Saturday, June 28, 2014

"Job Shadow"


Me & My Shadow: Dovetailing with an earlier behind-the-scenes post about a sample "Day In The Life" ("Process: Workflow") was an awesome opportunity to spend time in the studio with an official job shadow, an art student and senior at Lathrop High School. Poor guy said he wanted to draw comics… five-and-a-half hours later he’s switched his major back to biology. But seriously after a portfolio review, a show & tell with tons of process samples, the interview questions, the lecture(s), the penciling demo, the inking demo, and lastly an assignment for a 3-panel comic page (that we each penciled our own respective versions of and then switched off to ink each other’s pages) both of us had a total blast. Not only did I get a lot of work done, scored a spiffy bonus collaborative piece that ran in the paper a coupla weeks later.

I'm a total sucker for spending time with any interested, aspiring talent (plus I'll hang with anybody who name-drops Gene Luen Yang) - on no small account of remembering how much it would have meant to have a cool high-school art teacher who validated the medium and maybe even have had a chance to meet with a real cartoonist back when I was starting out. Bonus drop-in surprise by an old shadow who hung out in my drawing classes several years ago, and a constant flow of folks from around the department helped out with an atmosphere of encouragement and support - something that sometimes is hard to conjure when working at home alone in the studio.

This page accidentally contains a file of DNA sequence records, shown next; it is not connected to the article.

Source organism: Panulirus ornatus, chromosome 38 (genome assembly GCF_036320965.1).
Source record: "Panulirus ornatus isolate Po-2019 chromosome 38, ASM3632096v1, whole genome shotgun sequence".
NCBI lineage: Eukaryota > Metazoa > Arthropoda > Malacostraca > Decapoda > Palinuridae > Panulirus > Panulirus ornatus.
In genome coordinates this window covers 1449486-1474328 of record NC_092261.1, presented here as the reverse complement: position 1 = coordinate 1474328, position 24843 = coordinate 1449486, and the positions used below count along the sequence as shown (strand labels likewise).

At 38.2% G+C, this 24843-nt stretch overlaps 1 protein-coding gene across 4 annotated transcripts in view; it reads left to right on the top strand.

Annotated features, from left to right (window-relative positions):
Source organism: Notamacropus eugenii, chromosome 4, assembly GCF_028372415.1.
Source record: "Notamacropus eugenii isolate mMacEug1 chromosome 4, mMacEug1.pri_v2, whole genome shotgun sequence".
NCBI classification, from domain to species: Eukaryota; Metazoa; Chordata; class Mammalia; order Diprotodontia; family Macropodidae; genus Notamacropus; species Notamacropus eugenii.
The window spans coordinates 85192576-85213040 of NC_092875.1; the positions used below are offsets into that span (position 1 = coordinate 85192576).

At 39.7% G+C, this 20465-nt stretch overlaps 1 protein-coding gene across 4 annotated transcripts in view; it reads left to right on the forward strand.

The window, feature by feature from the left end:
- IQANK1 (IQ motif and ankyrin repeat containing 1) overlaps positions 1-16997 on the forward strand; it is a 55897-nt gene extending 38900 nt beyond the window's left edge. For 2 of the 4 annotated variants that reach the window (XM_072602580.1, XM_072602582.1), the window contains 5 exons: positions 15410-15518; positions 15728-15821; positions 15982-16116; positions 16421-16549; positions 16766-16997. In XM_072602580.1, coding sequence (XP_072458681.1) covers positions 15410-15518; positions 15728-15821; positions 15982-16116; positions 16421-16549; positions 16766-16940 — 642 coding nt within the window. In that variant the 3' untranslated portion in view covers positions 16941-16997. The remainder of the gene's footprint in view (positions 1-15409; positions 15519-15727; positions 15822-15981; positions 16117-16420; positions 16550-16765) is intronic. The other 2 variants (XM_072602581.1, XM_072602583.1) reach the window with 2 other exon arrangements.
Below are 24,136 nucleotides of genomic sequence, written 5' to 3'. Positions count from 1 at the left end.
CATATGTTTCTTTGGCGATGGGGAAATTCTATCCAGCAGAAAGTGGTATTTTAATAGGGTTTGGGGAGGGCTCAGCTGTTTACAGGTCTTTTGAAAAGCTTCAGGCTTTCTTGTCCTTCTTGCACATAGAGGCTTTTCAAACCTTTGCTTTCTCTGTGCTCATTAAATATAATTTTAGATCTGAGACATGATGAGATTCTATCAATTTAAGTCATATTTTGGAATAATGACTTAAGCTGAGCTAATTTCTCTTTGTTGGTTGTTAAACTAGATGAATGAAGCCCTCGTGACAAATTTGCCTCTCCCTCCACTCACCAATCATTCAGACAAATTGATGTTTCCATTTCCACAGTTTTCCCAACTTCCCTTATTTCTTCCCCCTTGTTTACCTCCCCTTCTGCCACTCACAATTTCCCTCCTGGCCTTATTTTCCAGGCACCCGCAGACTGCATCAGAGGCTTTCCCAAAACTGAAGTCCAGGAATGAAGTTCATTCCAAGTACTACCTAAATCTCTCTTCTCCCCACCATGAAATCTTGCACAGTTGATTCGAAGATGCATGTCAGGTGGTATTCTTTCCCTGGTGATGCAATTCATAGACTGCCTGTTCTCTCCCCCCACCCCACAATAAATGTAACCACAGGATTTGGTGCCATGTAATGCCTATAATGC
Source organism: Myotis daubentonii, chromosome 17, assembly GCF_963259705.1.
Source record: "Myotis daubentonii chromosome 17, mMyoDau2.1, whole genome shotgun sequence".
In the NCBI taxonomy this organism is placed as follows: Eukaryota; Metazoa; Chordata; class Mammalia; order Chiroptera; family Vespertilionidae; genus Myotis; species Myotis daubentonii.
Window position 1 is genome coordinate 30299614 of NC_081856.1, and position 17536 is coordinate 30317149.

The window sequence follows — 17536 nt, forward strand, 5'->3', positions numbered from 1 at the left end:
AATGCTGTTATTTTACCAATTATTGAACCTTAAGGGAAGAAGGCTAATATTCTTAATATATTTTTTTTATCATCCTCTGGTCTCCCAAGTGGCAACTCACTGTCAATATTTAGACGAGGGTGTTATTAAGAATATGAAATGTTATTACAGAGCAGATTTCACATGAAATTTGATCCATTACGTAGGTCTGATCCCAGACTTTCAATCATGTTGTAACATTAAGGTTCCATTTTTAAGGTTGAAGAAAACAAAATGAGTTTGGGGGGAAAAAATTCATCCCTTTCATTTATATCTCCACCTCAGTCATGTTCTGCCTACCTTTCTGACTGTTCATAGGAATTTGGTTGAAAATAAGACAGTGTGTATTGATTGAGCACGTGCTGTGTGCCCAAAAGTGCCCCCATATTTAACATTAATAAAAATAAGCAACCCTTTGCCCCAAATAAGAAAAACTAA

Here's the piece that ran in the newspaper, penciled by me and inked by Jason Chou, using in succession a dip-pen with a nib, then a brush, and finally markers (Microns). Below the fold is an excerpted essay from the student's perspective on the afternoon - good luck to Jason and stay with it!

For my job shadow I shadowed local comic artist, Jamie Smith. Jamie Smith is the artist for “Nuggets”, featured in the Fairbanks Daily News Miner. Smith’s work also includes numerous banners and logos for local Alaskan companies. He also teaches at the University of Alaska: Fairbanks (Fairbanks, Alaska), where he instructs students on the craft of comics and cartooning. I was introduced to Jamie when he briefly visited Lathrop High School, showcasing students a brief breakdown on comics. Eavesdropping on his presentation, I became highly intrigued, and asked his contact information from Ms. Robin Feinman from Lathrop High School in regards to this project. After several emails I met and job shadowed him on April 4, starting at 9:30 AM. For approximately an hour we discussed comic books and different styles and genres. I provided some of my own issues drawn by my favorite artists (Amazing Spider-Man #700 [Ramos], Age of Ultron #1 [Hitch], Avengers Vs. X-Men #10-11 [Kubert, Coipel]), and Jamie provided a plethora of independent short comics and graphic novels. The discussion opened my eyes to the many untold stories of heroes in the independent genre: not only did these artists complete everything from pencils to ink to color on their own, but also many of which wrote the stories.